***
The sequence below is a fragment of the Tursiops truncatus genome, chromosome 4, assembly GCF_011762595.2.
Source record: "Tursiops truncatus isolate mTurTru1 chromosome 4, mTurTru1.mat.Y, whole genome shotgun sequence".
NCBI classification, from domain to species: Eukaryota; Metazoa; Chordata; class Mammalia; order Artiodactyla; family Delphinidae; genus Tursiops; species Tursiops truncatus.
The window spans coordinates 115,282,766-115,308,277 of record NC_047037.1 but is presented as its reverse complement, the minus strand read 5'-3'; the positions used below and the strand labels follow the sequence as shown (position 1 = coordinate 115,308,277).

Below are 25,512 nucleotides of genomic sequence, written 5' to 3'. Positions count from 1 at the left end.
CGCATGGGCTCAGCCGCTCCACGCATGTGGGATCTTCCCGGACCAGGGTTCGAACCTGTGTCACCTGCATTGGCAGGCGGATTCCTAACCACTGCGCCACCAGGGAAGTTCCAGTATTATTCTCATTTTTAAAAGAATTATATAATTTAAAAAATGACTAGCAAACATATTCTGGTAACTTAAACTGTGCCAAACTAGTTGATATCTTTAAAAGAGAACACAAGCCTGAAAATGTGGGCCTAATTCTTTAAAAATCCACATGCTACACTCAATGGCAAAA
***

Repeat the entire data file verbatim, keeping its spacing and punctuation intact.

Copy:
The sequence below is a fragment of the Tursiops truncatus genome, chromosome 4, assembly GCF_011762595.2.
Source record: "Tursiops truncatus isolate mTurTru1 chromosome 4, mTurTru1.mat.Y, whole genome shotgun sequence".
NCBI classification, from domain to species: Eukaryota; Metazoa; Chordata; class Mammalia; order Artiodactyla; family Delphinidae; genus Tursiops; species Tursiops truncatus.
The window spans coordinates 115,282,766-115,308,277 of record NC_047037.1 but is presented as its reverse complement, the minus strand read 5'-3'; the positions used below and the strand labels follow the sequence as shown (position 1 = coordinate 115,308,277).

Below are 25,512 nucleotides of genomic sequence, written 5' to 3'. Positions count from 1 at the left end.
CGCATGGGCTCAGCCGCTCCACGCATGTGGGATCTTCCCGGACCAGGGTTCGAACCTGTGTCACCTGCATTGGCAGGCGGATTCCTAACCACTGCGCCACCAGGGAAGTTCCAGTATTATTCTCATTTTTAAAAGAATTATATAATTTAAAAAATGACTAGCAAACATATTCTGGTAACTTAAACTGTGCCAAACTAGTTGATATCTTTAAAAGAGAACACAAGCCTGAAAATGTGGGCCTAATTCTTTAAAAATCCACATGCTACACTCAATGGCAAAA